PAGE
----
Despite massive popularity, unrivaled cultural relevance and a billion daily active users, Instagram canâ€™t seem to figure out long-form video. Specifically, its â€œIGTVâ€ platform, which originally launched as a standalone app in June (remember that?) is largely being ignored by users, at least if multiple media reports (New York Magazine, Fast Company) are to be believed.
We donâ€™t have much else to go on. Despite scouring the internet, I couldnâ€™t find a credible reporting of IGTVâ€™s monthly active users (MAUs). Presumably, that would indicate that the number is underwhelming, and as such, it hasnâ€™t been released. I found a random tweet that pegged it around 65 million, but that number is unsubstantiated and seems unlikely.
Quick, informal polls on my Twitter and Instagram feeds suggested the same conclusion.
In my own Instagram story and Twitter feed last week, I asked followers, most of whom work in the digital marketing space, if they actually use IGTV. Of 40 responses to my Instagram story poll, only one person acknowledged actually watching the IGTV platform.
At 2.5% percent, thatâ€™s about as effective as a PPC ad. Thatâ€™s not what we industry types call a great conversion rate.
On Twitter, most replies were â€œNope.â€ Others suggested that theyâ€™d only landed on IGTV accidentally.
Instagram launched IGTV to much fanfare midway through 2018, with analysts proclaiming it to be a potential YouTube competitor. That didnâ€™t pan out. Almost a year later, the platform feels like, at best, an afterthought, and at worst, a miscalculation. When the initial standalone app failed to take off, IGTV was more deeply integrated into into the main Instagram experience.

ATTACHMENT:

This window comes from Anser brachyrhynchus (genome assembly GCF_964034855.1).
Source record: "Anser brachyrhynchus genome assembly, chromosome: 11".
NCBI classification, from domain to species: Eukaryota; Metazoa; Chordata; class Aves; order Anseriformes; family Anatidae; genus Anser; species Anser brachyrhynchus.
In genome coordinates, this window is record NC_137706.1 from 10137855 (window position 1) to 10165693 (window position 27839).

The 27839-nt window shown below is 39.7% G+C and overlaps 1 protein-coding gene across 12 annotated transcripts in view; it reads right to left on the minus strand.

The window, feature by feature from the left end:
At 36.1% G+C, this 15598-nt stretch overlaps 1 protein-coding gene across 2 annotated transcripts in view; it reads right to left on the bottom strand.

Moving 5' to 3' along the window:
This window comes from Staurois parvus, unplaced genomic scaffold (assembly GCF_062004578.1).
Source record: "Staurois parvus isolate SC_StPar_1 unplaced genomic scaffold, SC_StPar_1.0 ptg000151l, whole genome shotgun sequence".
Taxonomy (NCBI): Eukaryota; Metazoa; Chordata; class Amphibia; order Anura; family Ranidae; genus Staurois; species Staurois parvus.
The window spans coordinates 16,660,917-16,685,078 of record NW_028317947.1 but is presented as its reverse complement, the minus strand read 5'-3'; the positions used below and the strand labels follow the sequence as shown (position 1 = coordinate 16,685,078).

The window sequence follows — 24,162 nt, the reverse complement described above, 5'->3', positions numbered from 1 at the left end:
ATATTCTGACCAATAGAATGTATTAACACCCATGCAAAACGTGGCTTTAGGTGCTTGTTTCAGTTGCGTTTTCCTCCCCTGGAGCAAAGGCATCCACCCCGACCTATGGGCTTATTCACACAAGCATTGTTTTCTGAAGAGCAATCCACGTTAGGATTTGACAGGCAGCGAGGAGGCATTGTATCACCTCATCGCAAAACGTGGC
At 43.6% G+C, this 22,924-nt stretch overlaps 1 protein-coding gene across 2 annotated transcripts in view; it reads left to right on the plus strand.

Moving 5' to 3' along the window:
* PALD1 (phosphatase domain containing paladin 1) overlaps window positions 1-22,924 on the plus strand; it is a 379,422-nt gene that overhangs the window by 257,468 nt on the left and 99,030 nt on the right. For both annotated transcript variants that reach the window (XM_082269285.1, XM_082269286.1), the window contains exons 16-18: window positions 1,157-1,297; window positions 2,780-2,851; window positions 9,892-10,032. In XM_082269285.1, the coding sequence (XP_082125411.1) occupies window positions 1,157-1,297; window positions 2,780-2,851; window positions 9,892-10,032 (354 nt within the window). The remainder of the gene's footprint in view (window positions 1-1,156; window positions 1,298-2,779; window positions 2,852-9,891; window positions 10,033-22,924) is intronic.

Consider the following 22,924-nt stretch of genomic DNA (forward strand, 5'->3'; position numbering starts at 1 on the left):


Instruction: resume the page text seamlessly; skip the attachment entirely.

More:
However, IGTV doesnâ€™t seem to be resonating with rank-and-file Instagram users.
Early on, Instagram was preaching patience. â€œItâ€™s a new format. Itâ€™s different. We have to wait for people to adopt it and that takes time,â€ former Instagram CEO Kevin Systrom told TechCrunch in August of 2018. â€œThink of it this way: we just invested in a startup called IGTV, but itâ€™s small, and itâ€™s like Instagram was (in the) â€˜early days.’â€
A month later, Systrom, along with Instagram Co-founder Mike Krieger, left Facebook, Instagramâ€™s parent company.
So, is IGTV the new Google+? Itâ€™s likely too early to tell, but itâ€™s looking that way.
Instagramâ€™s main feed and Stories products have become symbiotic with the influencer community, and IGTV seems tailor-made for brands and influencers to offer longer-form content; videos can be up to an hour long. However, the people who should have the most interest in the new platform, creators themselves, are mostly just repurposing (read: cropping vertically) their YouTube content.
Without a clear monetization path, theyâ€™re unlikely to continue to put any real effort into the platform. Top talent on YouTube can make six figures or more a month.
IGTV isnâ€™t the first time that Facebook has swung and missed on long-form content. Facebook Watch, which was also positioned as a YouTube competitor, initially was paying content providers, with an estimated budget of $90 million. But as that money started drying up, outside of truly unique content like Tom Bradyâ€™s â€œTom vs. Time,â€ â€œBall in the Familyâ€ or WWEâ€™s â€œMixed Match Challengeâ€, there wasnâ€™t much to see on Watch.
IGTV is not paying content creators, and it still lacks an advertising or revenue-sharing model. (UPDATE: On April 2, AdAge reported that Instagram has started to reach out to advertisers about buying spots on IGTV.)